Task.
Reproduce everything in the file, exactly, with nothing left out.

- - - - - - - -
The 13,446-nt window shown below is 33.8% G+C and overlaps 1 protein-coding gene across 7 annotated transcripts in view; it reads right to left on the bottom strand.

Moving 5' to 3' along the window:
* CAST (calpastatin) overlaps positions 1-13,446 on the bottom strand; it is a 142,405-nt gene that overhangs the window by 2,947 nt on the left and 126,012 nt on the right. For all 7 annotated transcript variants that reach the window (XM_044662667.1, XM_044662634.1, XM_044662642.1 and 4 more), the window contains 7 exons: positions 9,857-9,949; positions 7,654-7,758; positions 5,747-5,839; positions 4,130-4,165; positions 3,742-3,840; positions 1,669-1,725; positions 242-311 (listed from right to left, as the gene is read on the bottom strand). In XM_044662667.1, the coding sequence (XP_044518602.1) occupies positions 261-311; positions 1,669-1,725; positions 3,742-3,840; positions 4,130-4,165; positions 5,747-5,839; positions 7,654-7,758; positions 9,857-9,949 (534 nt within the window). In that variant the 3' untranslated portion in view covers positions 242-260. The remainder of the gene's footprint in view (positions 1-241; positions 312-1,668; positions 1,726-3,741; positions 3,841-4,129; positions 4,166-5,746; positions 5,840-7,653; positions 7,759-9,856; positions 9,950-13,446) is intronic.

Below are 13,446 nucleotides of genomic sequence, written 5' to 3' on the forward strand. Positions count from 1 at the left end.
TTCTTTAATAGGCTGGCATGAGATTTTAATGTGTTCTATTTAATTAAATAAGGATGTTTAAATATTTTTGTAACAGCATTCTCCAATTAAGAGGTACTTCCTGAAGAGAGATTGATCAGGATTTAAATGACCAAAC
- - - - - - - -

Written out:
The 13,446-nt window shown below is 33.8% G+C and overlaps 1 protein-coding gene across 7 annotated transcripts in view; it reads right to left on the bottom strand.

Moving 5' to 3' along the window:
* CAST (calpastatin) overlaps positions 1-13,446 on the bottom strand; it is a 142,405-nt gene that overhangs the window by 2,947 nt on the left and 126,012 nt on the right. For all 7 annotated transcript variants that reach the window (XM_044662667.1, XM_044662634.1, XM_044662642.1 and 4 more), the window contains 7 exons: positions 9,857-9,949; positions 7,654-7,758; positions 5,747-5,839; positions 4,130-4,165; positions 3,742-3,840; positions 1,669-1,725; positions 242-311 (listed from right to left, as the gene is read on the bottom strand). In XM_044662667.1, the coding sequence (XP_044518602.1) occupies positions 261-311; positions 1,669-1,725; positions 3,742-3,840; positions 4,130-4,165; positions 5,747-5,839; positions 7,654-7,758; positions 9,857-9,949 (534 nt within the window). In that variant the 3' untranslated portion in view covers positions 242-260. The remainder of the gene's footprint in view (positions 1-241; positions 312-1,668; positions 1,726-3,741; positions 3,841-4,129; positions 4,166-5,746; positions 5,840-7,653; positions 7,759-9,856; positions 9,950-13,446) is intronic.

Below are 13,446 nucleotides of genomic sequence, written 5' to 3' on the forward strand. Positions count from 1 at the left end.
TTCTTTAATAGGCTGGCATGAGATTTTAATGTGTTCTATTTAATTAAATAAGGATGTTTAAATATTTTTGTAACAGCATTCTCCAATTAAGAGGTACTTCCTGAAGAGAGATTGATCAGGATTTAAATGACCAAAC